During World War II, not the roughly 400 prisoners held in Guantanamo, but over 400,000 German prisoners of war were held in camps in this country. They were in the custody of the Army, under authority of President Roosevelt. They were held until the war ended. No civilian court presumed to interfere with the presidentís right Ė and duty Ė to conduct the war as commander-in-chief. These prisoners were captured in uniform, so − unlike those at Guantanamo − they were covered by the Geneva Convention.
But something else happened during that war. In 1942 two German submarines surfaced off Long Island and Florida, and eight saboteurs were put ashore. They were captured and tried in a secret military tribunal. One was sentenced to life imprisonment, one to 30 years, and six were sentenced to death.
President Roosevelt let it be known that he would order the executions no matter how the Supreme Court ruled: ďI won't give them up...I won't hand them over to any United States marshal armed with a writ of habeas corpus. Understand?Ē Whatever you think of Roosevelt, you canít deny that he was a strong wartime leader. And you canít deny that his leadership was respected by the courts, the media and the political opposition. Things were different back then.
The Supreme Court quickly ruled 8-0 in favor of the president, and six of the saboteurs were promptly electrocuted. Note that like the 400,000 German prisoners of war, these men were held in the United States, but unlike them, they were not in uniform and not covered by the Geneva Convention. In fact, two were naturalized American citizens, one of whom was executed.
The 1942 Supreme Court ruled that "the enemy combatant who without uniform comes secretly through the lines for the purpose of waging war by destruction of life or property" could be tried by secret military tribunals. This is the precedent that the 2006 Supreme Court scrapped. Of course, in 1942 we knew we were at war.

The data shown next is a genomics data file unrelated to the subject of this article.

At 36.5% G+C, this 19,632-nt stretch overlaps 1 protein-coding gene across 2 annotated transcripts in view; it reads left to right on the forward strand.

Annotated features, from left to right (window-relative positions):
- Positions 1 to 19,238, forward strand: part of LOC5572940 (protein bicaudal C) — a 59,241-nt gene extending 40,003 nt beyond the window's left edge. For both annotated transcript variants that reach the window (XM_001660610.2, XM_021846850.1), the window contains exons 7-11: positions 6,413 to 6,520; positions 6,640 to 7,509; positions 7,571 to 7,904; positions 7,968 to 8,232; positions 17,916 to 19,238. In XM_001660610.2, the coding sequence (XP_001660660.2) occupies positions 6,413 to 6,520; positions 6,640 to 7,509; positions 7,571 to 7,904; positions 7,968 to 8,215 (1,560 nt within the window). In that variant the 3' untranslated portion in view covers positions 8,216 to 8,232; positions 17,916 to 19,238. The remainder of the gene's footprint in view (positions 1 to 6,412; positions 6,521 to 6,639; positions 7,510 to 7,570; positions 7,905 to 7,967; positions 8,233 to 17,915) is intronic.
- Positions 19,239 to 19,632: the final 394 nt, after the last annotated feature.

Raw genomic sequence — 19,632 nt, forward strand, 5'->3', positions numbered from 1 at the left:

But, you say, we arenít at war. Really? What do you call it when our troops are fighting and dying Ė salsa dancing? As attorney Mark Levin points out in "Men in Black" (page 262), the Constitution gives Congress power to declare war, but does not specify any words to be used. Congress voted President Bush the authority to use military force in Afghanistan, then voted a second time to authorize military force in Iraq. Yes, we are at war. Our troops fighting in Iraq and Afghanistan know this only too well. Itís time the rest of us learned it, too.
Itís been a long time since D-Day, June 6, 1944. Much remains the same, especially the chaos and danger of the battlefield. But much has changed in the attitude of the media, the courts and the political opposition. This change has not been for the better.
As we look back to that day 63 years ago, we should reflect on the qualities that allowed us to achieve victory over tyranny. And we should do our best to rebuild those qualities, now that we need them again.
Dr. Stolinsky writes on political and social issues. He can be contacted at firstname.lastname@example.org.